Give yourself a break and know that despite what it looks like on social media, most of us have raised our voices at our spouse in the last few weeks, our kids have eaten too much mac and cheese and spent too much time on their screens, perhaps virtual happy hour every night is probably not a good long-term strategy for regaining connection, and trust me, we have not all had the drive to Marie Kondo every junk drawer. So, if you find yourself constantly asking “are the kids going to be alright!?” make sure you are also asking yourself, “How are you doing, too?”

Vanessa Solesbee, CAPP, is president of The Solesbee Group.

The Business of Parking: Learning to C.O.P.E. with Culture

Why do so many organizations and leaders get culture so horribly wrong?

By Julius E. Rhodes, SPHR

IN BUSINESS TODAY AND IN SOCIETY IN GENERAL, we are bombarded with the notion of culture. In our organizations it is widely believed that if you don’t get culture right, nothing else matters. We also hear that culture eats strategy for lunch.

Being from Illinois, I vividly remember what Univer­sity of Illinois basketball coach Bruce Weber said after he was fired. He concluded that he focused too much on wins and losses and not enough on culture. Now head men’s basketball coach at Kansas State Univer­sity, he has built a program in which culture is the hallmark of his efforts, and the re­sults are paying off in a grand manner.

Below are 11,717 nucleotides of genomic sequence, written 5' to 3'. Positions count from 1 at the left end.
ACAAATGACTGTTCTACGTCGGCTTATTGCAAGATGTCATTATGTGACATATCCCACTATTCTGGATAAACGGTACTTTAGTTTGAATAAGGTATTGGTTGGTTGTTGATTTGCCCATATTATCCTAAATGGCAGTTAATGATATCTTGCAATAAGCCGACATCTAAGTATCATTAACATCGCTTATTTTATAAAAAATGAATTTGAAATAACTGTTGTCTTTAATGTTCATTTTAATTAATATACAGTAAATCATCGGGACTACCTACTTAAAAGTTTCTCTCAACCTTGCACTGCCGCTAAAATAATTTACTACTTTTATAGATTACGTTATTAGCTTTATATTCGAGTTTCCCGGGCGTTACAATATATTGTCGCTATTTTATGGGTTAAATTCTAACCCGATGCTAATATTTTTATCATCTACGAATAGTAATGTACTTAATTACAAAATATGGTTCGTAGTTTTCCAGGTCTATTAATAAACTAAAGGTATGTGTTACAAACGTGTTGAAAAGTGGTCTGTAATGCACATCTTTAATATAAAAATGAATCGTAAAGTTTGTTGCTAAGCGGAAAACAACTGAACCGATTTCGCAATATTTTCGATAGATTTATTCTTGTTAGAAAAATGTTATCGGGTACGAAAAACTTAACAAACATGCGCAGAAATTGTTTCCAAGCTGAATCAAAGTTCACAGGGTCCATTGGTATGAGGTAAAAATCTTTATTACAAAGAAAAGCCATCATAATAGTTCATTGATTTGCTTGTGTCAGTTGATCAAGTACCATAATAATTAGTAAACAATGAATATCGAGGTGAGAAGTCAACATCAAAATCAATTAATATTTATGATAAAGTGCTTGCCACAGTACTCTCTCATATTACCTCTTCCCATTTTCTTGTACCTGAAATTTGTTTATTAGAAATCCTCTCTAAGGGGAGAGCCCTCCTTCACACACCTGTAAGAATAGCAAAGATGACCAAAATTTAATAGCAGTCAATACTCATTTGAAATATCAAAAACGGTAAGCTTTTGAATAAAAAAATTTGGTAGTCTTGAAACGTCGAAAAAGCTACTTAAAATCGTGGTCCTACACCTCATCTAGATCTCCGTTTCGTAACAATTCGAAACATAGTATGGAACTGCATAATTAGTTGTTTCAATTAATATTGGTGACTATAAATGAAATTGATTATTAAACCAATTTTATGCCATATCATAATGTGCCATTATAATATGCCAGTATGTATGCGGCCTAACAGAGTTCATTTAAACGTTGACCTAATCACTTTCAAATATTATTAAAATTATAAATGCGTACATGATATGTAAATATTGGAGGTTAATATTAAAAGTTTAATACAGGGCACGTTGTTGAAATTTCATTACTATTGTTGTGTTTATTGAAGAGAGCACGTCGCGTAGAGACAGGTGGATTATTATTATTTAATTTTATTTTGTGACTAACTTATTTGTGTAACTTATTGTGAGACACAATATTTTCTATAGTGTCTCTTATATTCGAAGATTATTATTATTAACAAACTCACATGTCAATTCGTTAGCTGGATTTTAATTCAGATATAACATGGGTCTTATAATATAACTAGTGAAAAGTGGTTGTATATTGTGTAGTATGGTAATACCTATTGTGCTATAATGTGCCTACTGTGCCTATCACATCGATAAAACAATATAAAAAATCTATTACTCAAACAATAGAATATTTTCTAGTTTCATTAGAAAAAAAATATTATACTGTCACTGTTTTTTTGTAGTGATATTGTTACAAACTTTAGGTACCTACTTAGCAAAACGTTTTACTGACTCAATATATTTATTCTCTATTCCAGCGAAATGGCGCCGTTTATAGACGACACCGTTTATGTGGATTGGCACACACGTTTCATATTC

With all of this em­phasis on culture, I only have one question: Why do so many organizations and leaders get culture so horribly wrong? Here’s my take:
Confusing Climate and Culture

First, I contend that many organizations confuse cli­mate with culture. Think of an iceberg. There is much more to the iceberg beneath the surface of the water than there is above the water. Climate is what’s above the water level and is easily seen. However, we all know the saying “all that glitters isn’t gold.”

As it relates to culture, the vast majority of the work that needs to be done is beneath the surface. Foolishly, many people and organizations believe that if an issue isn’t being discussed, it doesn’t exist. Noth­ing could be further from the truth.

I strongly believe that if issues are not being dis­cussed or have been driven underground, that sup­pression will eventually lead to an explosion. If we did the hard work of bringing those issues to the surface, the situation could be handled in a much more effec­tive manner.

This is where learning to C.O.P.E. with culture comes into play. When this acronym is properly implement­ed, it can support a well-functioning, welcoming, and inclusive culture where our organizational stakeholders feel valued and supported for their efforts.

C: We must strive to improve com­munication and civility among all stakeholders. When we do this, it provides the springboard for in­creased contributions on the part of all stakeholders.